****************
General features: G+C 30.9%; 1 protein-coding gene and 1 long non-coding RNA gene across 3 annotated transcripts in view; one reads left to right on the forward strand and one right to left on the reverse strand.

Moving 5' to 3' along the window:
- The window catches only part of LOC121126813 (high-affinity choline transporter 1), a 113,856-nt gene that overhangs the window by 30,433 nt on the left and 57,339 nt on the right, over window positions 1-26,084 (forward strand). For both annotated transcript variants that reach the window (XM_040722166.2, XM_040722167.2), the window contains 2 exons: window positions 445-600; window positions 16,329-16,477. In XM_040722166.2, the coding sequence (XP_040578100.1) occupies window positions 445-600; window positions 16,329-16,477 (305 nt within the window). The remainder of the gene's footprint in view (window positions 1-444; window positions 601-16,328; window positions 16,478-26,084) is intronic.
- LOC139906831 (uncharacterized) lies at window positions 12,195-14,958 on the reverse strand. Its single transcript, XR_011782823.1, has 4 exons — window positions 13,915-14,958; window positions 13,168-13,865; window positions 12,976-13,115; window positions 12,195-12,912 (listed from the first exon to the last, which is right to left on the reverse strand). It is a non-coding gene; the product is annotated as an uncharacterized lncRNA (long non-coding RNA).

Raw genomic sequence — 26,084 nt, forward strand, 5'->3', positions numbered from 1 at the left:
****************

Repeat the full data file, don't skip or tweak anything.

General features: G+C 30.9%; 1 protein-coding gene and 1 long non-coding RNA gene across 3 annotated transcripts in view; one reads left to right on the forward strand and one right to left on the reverse strand.

Moving 5' to 3' along the window:
- The window catches only part of LOC121126813 (high-affinity choline transporter 1), a 113,856-nt gene that overhangs the window by 30,433 nt on the left and 57,339 nt on the right, over window positions 1-26,084 (forward strand). For both annotated transcript variants that reach the window (XM_040722166.2, XM_040722167.2), the window contains 2 exons: window positions 445-600; window positions 16,329-16,477. In XM_040722166.2, the coding sequence (XP_040578100.1) occupies window positions 445-600; window positions 16,329-16,477 (305 nt within the window). The remainder of the gene's footprint in view (window positions 1-444; window positions 601-16,328; window positions 16,478-26,084) is intronic.
- LOC139906831 (uncharacterized) lies at window positions 12,195-14,958 on the reverse strand. Its single transcript, XR_011782823.1, has 4 exons — window positions 13,915-14,958; window positions 13,168-13,865; window positions 12,976-13,115; window positions 12,195-12,912 (listed from the first exon to the last, which is right to left on the reverse strand). It is a non-coding gene; the product is annotated as an uncharacterized lncRNA (long non-coding RNA).

Raw genomic sequence — 26,084 nt, forward strand, 5'->3', positions numbered from 1 at the left: